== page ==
On more than on occasion, I have advised you to get your free credit report as is your right under the Fair Credit Reporting Act. Once a year, you can obtain your free credit reporting by visiting http://www.annualcreditreport.com.
I have also advised you to check it out and to make sure that it is accurate because more than 80% of all credit reports contain inaccurate information. I have been remiss because, until now, I have not told you HOW to go about disputing an item on your credit report. This is very easy to do; here’s how:
1. Visit www.annualcreditreport.com. This is the official website sponsored by Experian, Equifax and Transunion. These are the big three credit reporting agencies. Be prepared to answer come key questions about recent credit transactions in order to obtain your credit report. Don’t have a computer? No problem. You can call the annualcreditreport.com people at 877-322-8228.
2. Read the credit report. OK, its not going to read quite as easily as you may like. But, if you were smart enough to get to this step, you are smart enough to spend a few minutes to read the instructions about how to understand your credit report. Let me give you some key ideas about reading your report.
Key idea 1 – Make sure all of the reported accounts actually belong to you. One of the biggest mistakes that the credit reporting agencies make on credit reports is called “mis-merging.” If someone else has a name that is similiar to yours, a credit reporting agency may report that other person’s debt on your credit report. Be vigilant and review your credit report to make sure that all of the credit grantors who are reporting anything about you are actually YOUR credit grantors. This happens more frequently than you might guess.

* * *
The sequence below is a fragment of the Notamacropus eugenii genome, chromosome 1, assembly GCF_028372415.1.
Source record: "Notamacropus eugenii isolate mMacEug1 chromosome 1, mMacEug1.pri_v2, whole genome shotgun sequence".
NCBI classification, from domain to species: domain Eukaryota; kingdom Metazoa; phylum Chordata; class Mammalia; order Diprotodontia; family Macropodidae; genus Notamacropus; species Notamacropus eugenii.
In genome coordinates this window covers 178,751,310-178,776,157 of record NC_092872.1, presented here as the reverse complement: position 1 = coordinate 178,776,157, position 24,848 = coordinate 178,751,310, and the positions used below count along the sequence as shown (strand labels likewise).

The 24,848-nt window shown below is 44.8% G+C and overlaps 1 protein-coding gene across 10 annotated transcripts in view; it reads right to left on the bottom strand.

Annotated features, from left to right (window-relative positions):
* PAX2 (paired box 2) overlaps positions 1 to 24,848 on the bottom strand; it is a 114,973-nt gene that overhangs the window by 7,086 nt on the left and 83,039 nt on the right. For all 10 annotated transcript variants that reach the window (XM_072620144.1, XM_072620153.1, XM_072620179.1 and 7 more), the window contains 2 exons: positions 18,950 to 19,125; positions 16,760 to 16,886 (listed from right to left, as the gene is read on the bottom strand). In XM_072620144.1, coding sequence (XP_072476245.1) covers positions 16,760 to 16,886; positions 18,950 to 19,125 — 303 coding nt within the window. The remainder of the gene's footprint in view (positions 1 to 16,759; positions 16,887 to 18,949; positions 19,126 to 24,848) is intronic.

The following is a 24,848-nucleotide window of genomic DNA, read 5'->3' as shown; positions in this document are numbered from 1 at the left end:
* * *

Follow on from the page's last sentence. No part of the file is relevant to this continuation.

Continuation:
Another way for an account to find its way to your bureau that should not is when you are merely an “authorized” user of an account rather than the one who owns the account. For example, Rachel gets a visa credit card. She calls her bank and asks for an additional card for Jonah. Jonah racks up a bill on Rachel’s account. That account should not be reported on Jonah’s credit bureau because he is not responsible for that bill. Frequently, however, the credit card companies will report the bill to both Rachel and Jonah’s account. If you are Jonah and the credit entry is not good, then dispute it and get it off your credit report.
Key idea 2 – Check the validity of late payments reported on your credit report. Nothing drags your FICO score down as quickly or frequently as a late payment. Credit grantors frequently report payments as current, late 30 days, late 60 days, late 90 days, etc. Read those payment reports. See if any late payment has been reported about you. Sometimes a credit grantor will report you as a late payment when you have not been late. For example, some years, ago, American Express had reported me as having failed to pay my bill altogether….until I faxed them the cancelled check. I could not believe that they had screwed up that bad. Nevertheless, the lesson is plain….credit reporting agencies screw up all the time. If they do, it is your responsibility to make sure that they have their facts right.
Key idea 3 – Check the expiration date of any derogatory information on your credit report. Bad debts that are yours can only stay on your credit report for 7 years. Bankruptcies can only stay on your report for 10 years. Any debt older than these dates must come off your report. Frequently, they do not. Simply follow the dispute instructions below to remove expired debts.
Key idea 4 – Check out the Public Records. This includes judgments, tax liens. Since these items are filed by name and not by one’ s unique social security number, it is very likely